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Ontario’s Catholic teachers increase their requests on benefits, education minister says

Striking teachers converge on Queen’s Park to send a message of unity
WATCH ABOVE: Striking teachers converge on Queen’s Park to send a message of unity (Feb. 21, 2020)

TORONTO – Ontario’s education minister came out swinging Tuesday against the Catholic teachers’ union a day after negotiations were scuttled by what he said were new benefits demands.

The Ontario English Catholic Teachers’ Association called off rotating strikes it had planned for this week in order to bargain Monday with the government, but by all accounts little progress was made.

OECTA‘s president said in a late-night statement that the government bargaining team held firm to its agenda, making it seem like they have no intention of negotiating an agreement. The union is now considering further strikes.

READ MORE: Peterborough and area public and Catholic teachers join in provincewide walkout

But Education Minister Stephen Lecce said the union has obstructed progress by insisting on enhancements to benefits.

“When the message yesterday is that if we do not get a further enhancement that there will be further impacts, that just can’t be acceptable,” he said Tuesday.

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Lecce wouldn’t disclose specific numbers, but noted that the union representing public high school teachers has said it is seeking a six per cent increase each year to members’ benefits.

Education officials have said all three other major teachers’ unions are making similar demands on benefits.

The government is not budging beyond offering one-per-cent annual increases to both salary and benefits.

Lecce would not say if the government’s offer Monday contained anything new, but insisted the negotiators were given the “latitude” to get a deal.

OECTA president Liz Stuart said in a statement Tuesday that Lecce’s comments were an attempt to “distract and confuse Ontarians.”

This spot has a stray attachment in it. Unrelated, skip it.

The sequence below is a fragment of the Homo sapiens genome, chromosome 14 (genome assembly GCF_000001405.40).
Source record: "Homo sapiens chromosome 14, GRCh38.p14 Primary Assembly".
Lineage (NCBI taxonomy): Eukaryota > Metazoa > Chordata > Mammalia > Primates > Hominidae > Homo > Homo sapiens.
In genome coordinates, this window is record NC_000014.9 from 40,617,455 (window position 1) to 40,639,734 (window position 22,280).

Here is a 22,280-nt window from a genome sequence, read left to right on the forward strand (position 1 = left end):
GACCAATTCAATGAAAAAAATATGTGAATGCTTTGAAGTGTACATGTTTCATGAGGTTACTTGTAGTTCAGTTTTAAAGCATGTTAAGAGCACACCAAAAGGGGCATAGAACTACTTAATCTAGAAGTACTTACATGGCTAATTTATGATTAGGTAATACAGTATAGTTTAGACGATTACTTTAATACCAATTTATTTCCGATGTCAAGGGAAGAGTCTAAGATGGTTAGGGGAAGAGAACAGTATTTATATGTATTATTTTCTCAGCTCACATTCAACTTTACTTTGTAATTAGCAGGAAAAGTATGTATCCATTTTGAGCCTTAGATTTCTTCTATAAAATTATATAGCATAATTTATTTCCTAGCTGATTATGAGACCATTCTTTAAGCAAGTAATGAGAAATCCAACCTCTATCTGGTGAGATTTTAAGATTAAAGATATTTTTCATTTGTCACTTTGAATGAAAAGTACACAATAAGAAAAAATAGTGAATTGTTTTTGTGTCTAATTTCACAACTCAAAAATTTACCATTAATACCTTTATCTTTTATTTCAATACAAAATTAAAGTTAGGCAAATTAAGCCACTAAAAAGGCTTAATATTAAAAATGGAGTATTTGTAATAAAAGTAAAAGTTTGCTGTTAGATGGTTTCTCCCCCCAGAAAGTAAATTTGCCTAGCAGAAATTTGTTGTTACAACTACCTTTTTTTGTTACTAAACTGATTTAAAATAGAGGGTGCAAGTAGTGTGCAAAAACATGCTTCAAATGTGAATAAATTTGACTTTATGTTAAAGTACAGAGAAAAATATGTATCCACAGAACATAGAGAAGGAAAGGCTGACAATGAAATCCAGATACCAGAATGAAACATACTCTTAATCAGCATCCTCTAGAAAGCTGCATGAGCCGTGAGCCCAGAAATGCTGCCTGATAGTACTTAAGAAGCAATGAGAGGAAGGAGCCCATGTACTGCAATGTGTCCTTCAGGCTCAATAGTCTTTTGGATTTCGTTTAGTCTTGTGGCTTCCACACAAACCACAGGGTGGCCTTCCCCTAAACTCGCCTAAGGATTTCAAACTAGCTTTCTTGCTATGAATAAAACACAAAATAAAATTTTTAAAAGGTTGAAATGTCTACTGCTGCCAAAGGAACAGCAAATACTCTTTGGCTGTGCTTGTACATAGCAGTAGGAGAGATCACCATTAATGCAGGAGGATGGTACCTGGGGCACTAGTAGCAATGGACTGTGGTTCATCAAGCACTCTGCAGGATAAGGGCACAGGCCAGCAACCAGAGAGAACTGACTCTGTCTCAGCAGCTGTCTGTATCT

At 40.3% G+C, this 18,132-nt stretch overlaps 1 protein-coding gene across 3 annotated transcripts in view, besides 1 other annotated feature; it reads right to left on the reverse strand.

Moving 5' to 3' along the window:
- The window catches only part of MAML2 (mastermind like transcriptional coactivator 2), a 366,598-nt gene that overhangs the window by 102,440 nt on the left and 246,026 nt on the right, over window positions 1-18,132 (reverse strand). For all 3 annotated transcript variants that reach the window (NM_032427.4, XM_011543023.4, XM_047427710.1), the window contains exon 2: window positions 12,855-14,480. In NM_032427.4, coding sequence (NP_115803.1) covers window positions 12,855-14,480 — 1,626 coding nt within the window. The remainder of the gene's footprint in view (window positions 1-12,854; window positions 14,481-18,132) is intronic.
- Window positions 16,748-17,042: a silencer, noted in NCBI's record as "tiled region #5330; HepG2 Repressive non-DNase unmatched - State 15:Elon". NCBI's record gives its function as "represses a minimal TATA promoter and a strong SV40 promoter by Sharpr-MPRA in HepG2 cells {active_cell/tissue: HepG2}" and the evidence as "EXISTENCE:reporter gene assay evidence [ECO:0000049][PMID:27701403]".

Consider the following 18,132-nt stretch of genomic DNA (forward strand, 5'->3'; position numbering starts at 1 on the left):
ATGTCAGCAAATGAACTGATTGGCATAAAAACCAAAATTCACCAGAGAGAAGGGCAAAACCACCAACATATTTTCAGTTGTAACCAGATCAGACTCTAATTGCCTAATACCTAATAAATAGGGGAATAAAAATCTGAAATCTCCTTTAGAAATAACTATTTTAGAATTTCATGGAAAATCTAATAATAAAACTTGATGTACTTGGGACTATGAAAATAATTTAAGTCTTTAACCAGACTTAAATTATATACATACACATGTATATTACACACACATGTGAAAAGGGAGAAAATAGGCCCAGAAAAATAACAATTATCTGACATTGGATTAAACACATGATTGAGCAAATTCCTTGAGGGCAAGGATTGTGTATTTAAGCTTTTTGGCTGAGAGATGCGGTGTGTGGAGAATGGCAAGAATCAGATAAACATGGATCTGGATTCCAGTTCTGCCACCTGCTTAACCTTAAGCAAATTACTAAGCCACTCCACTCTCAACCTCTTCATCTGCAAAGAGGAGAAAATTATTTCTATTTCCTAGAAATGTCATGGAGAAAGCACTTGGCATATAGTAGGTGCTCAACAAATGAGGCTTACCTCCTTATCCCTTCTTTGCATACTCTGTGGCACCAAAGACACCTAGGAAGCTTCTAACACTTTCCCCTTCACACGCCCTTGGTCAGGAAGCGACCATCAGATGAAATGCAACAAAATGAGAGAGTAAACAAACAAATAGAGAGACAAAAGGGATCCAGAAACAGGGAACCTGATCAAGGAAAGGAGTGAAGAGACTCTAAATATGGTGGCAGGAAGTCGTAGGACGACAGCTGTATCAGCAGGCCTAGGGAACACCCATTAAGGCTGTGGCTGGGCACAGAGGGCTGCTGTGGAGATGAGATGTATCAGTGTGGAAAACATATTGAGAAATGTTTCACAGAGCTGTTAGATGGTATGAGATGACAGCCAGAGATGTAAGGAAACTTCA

“Nobody believes this government is investing in students, and nobody believes Catholic teachers would be taking strike action over benefits enhancements,” she wrote.

“If the Ford government spent half as much time listening to teachers’ concerns as they do trying to insult us and muddy the waters, this all could have been concluded months ago.”

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All four major teachers’ unions have been engaging in strikes to pressure the government during a contentious round of bargaining.

Those representing secondary teachers are concerned with the government’s increases to class sizes and new mandatory e-learning requirements.

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Elementary teachers say their key issues include guaranteeing the future of full-day kindergarten, securing more funding to hire special education teachers, and maintaining seniority hiring rules.

All of the teachers’ unions are also asking for around two per cent in annual salary increases.

The union representing teachers in the French system announced it is cancelling its planned provincewide strike for Thursday because of a forecast of heavy snowfall, which could make for dangerous picketing conditions.